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Schema(5) Herrin Software Development, Inc. Schema(5)

NAME

Schema - Schema description file for Qddb relations.

DESCRIPTION

The Schema file in a Qddb relation describes each attribute in the relation and whether the attribute is expandable and/or structured. Expandable attributes may have more than one instance within a single tuple. Structured attributes are a way of keeping secondary relational information with the primary tuple. The Schema file also specifies various options associated with each attribute, and some options that are associated with the entire relation.

FORMAT

Each Qddb Schema may have any of the following options that apply to the entire relation:

HashSize = <integer>
HashType = <integer>
CacheSize = <integer>
MaxMem = <integer>
DateFormat = <string>
Use Cached Secondary Search
Use Cached Hashing
Use Reduced Attribute Identifiers
Use ExcludeWords
Use Condensed Indexing

These options should go at the top of the Schema file.

HashType = <integer> specifies the hash function. <inte_ger> = 1 specifies a hash function designed for data in which prefixes and suffixes occur frequently in the data. <integer> = 0 specifies a hash function that uses the first four characters of the string to compute the hash value. <integer> = 0 is the default for backward compatibility. You can experiment with your own hash functions by inserting them into the function Qddb_HashValue (in qddb-<version>/Lib/LibQddb/Hash.c.)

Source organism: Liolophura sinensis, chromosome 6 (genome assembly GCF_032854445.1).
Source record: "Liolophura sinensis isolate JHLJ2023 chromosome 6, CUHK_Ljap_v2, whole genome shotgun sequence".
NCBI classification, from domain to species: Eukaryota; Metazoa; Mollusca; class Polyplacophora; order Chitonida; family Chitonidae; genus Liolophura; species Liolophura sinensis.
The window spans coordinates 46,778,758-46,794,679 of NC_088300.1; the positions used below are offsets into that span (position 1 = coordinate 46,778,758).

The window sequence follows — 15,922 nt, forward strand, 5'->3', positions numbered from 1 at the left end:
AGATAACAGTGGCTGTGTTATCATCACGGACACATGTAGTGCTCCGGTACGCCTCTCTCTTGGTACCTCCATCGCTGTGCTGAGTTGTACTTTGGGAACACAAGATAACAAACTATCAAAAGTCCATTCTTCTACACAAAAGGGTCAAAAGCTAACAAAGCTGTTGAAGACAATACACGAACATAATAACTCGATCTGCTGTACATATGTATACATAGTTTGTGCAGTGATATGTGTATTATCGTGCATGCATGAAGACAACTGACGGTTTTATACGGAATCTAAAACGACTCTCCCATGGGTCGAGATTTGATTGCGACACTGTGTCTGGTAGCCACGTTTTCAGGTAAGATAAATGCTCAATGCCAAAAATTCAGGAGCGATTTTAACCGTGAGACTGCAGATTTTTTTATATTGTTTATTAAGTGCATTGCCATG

CacheSize = <integer> specifies the number of hash entries that are cached when using cached hashing. DateFormat specifies the default date format when the format is not specified for an attribute of type date.

MaxMem = <integer> specifies the maximum KB of memory that Qddb will attempt to use during stabilization. This number is only a hint.

Use Cached Secondary Search informs Qddb that your database will be heavily modified and all modifications

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should be indexed when saved. The index is stored both on disk (in the file SecondaryCache) and in memory.

Use Cached Hashing tells Qddb to build a HashTable of fixed width and height so that entries may be read on demand. We recommend this option for almost all relations. HashSize = <integer> specifies the number of hash buckets to use when stabilizing the relation.

Use Reduced Attribute Identifiers reduces the size of the Database and Index files by converting the full attribute identifiers to a base 36 number indexing into a new file called RedAttrIndex.

Use ExcludeWords specifies that the ExcludeWords file, if present in the database directory, contains a list of newline-separated words to exclude from indexing. If the file does not exist, this option has no effect.

Use Condensed Indexing instructs the stabilization process to use base-62 integers for indexing instead of base-10. This option can greatly reduce the size of all the indexrelated files. The database must be immediately restabilized after adding or removing this option.

Comments may be included in the Schema file by preceding the comment with a